Title: Day Watch
Genre: Action, Fantasy, Horror
Director: Timur Bekmambetov
Screenwriters: Timur Bekmambetov
Starring: Konstantin Khabenskiy, Mariya Poroshina, Vladimir Menshov
Night Watch was just interesting enough to be irritating: taking place in a vast, deep universe and unveiling an elaborate mythology, it spun an overwhelming amount of exposition but still seemed to only skim the surface. Freed of the unenviable task of trying to get a franchise off the ground, Day Watch is free to tell a tighter, concrete story, and in the process develops its world more than any amount of voiceover and feverish leaping about could have done. It has fewer hallmarks of an epic, but it feels bigger, fuller — a more complete work of fantasy.
The less desperately frenetic atmosphere lets the series’ fascinating subtext play a more prominent role. We observe, as we did last time, that the all-important fight between good and evil has the feel of a typically Eastern-European bureaucratic hell — decisions are made at committee meetings; the characters expend more energy fretting about the political fallout of a particular course of action than its life-or-death consequences. We notice some other things, too: the heroes are headquartered at a power company, and ride around Moscow in an industrial truck wearing workmanlike down coats and woolen hats, while the villains — the “Dark Others” and their confederates — hole up in a glittering hotel, drive bright red sports cars, and spend most of the running time planning for a party.
The characters are weightier this time around, and seem to matter more as individuals. For all of the film’s ostentatiously surreal flourishes (the last, best hope for the universe is our heroes getting their hands on, I shit you not, the Chalk of Fate), the relationship between Anton (Konstantin Khabensky), an estimable workhorse in the fight against the dark forces, and his trainee Sveta (Mariya Poroshina), who may just be the prophesied Great Other who will shift the balance of the struggle, is gentle, a little naive, and kind of touching — watch the way she tries to negotiate a date out of him. And while the sublot about Anton’s son, who has crossed over to the dark side, grows a little strange, it continues to be useful as an emotional core. Again, the film’s diminished worry about establishing its universe allows this stuff to become integral rather than a clothesline.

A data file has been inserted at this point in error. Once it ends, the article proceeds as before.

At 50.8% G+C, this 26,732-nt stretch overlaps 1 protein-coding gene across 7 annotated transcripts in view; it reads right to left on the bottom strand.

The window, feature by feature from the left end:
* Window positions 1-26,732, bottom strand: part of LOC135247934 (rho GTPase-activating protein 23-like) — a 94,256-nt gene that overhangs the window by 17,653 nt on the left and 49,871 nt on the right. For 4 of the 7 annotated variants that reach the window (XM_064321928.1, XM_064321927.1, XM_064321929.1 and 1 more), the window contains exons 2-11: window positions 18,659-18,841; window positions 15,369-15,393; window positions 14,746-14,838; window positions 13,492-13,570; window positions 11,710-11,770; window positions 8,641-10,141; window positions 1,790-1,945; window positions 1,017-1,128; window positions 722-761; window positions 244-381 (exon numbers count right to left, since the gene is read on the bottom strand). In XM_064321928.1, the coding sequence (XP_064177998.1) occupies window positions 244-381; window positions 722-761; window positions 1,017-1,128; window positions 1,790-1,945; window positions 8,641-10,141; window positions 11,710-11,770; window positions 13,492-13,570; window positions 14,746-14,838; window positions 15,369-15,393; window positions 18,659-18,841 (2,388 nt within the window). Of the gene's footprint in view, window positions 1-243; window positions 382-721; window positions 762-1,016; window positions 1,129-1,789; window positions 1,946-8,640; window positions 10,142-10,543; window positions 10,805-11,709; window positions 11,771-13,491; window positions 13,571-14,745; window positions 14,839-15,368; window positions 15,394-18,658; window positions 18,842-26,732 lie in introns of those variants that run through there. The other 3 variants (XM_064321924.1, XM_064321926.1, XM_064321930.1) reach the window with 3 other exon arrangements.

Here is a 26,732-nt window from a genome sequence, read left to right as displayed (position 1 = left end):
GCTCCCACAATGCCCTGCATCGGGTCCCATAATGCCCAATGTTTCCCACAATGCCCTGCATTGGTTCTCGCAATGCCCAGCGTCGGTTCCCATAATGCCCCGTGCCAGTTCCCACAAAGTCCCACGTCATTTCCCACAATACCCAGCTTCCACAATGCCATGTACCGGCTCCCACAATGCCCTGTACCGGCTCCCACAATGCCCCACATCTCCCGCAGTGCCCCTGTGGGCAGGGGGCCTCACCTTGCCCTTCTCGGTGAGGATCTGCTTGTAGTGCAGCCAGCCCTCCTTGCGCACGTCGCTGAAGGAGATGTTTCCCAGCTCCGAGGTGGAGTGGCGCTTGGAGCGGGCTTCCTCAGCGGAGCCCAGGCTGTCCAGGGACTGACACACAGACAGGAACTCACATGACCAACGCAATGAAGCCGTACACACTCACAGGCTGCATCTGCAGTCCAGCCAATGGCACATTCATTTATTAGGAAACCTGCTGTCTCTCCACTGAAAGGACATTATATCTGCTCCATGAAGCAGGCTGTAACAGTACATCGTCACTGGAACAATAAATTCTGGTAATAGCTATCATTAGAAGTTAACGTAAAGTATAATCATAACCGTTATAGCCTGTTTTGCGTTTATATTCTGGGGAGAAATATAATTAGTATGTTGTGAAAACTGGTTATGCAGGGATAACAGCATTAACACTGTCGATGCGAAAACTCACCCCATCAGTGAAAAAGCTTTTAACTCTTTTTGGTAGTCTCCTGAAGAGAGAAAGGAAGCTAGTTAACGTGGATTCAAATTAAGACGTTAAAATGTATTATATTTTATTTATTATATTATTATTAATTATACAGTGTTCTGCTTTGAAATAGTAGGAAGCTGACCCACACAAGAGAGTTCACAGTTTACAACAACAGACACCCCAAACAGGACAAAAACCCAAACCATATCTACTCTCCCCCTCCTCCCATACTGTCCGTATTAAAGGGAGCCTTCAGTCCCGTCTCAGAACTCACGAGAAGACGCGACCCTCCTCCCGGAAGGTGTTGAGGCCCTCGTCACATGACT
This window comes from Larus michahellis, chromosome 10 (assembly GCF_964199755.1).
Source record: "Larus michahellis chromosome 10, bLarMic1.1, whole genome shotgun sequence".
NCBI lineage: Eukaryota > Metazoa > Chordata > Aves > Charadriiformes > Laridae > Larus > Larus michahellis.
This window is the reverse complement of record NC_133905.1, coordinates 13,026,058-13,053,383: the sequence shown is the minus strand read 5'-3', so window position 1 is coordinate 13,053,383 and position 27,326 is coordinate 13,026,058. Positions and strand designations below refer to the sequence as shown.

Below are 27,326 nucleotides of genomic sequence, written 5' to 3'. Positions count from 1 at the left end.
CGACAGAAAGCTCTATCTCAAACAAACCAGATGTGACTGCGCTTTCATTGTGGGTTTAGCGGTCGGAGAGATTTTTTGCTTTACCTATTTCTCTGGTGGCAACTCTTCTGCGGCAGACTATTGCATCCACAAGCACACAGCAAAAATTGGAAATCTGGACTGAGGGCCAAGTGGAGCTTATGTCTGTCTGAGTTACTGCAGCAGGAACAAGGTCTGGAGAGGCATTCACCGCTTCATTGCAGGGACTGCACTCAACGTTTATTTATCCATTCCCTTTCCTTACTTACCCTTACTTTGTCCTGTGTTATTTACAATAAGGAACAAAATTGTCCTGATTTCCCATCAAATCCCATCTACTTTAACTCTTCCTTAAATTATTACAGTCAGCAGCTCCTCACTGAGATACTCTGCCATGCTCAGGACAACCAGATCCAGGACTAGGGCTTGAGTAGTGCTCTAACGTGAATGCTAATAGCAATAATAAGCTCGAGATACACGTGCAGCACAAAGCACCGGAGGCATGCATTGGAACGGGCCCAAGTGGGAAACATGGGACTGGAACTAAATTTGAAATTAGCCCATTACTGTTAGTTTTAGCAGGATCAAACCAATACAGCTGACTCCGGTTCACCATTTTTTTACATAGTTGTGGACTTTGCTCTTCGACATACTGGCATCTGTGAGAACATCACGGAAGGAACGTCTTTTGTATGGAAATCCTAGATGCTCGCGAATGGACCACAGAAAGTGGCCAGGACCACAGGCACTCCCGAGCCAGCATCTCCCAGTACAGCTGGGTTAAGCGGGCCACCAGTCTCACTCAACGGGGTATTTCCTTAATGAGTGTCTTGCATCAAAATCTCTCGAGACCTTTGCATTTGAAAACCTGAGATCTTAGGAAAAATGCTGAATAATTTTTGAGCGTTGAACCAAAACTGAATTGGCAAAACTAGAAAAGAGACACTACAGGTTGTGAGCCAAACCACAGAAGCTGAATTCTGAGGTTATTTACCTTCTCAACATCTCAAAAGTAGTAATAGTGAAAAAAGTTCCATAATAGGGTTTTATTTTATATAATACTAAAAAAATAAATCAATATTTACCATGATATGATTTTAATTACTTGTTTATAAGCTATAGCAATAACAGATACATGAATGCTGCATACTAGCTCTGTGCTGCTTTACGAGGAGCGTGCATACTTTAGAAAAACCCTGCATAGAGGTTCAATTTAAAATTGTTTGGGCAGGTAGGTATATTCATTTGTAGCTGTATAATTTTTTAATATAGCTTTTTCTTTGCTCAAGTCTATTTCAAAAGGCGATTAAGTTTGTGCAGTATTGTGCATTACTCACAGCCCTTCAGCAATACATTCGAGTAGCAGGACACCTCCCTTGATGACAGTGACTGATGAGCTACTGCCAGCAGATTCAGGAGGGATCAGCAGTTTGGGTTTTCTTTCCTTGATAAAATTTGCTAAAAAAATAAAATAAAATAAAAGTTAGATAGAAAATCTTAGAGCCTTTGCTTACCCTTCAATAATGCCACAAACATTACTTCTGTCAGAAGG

None of this is to say that Day Watch makes very much sense, and the climax — which is at least fifteen minutes too long — tosses out so much that any grip you thought you had on the flailing, restless plot will probably slip away. But the film’s sense of humor and director Timur Bekhambetov’s energetic but unobnoxious style don’t let the story’s opaqueness become too frustrating. I wish the ending involved fewer all-powerful balls of foil (for example), but the movie had built up enough momentum that it was able to glide through my burgeoning irritation.
There is something to be said for this brand of alternate-world fantasy. There is never a doubt that the Watch series doesn’t take place in our universe — we are half-heartedly told that all the supernatural goings on take place while the rest of us live our lives blissfully unaware, but the movies don’t invest too much in this notion — but instead of appealing to traditional sword-and-sorcery notions of fantasy, the films rearrange the building blocks of the world we know. After a shaky start, the franchise — a huge hit in Russia — seems to have found its footing.
NOTE: I was able to watch and understand the film in the original Russian. I feel obligated to warn that the English subtitles editorialize absurdly, changing the substance of the dialogue and robbing it of subtlety and nuance. It’s kind of a travesty.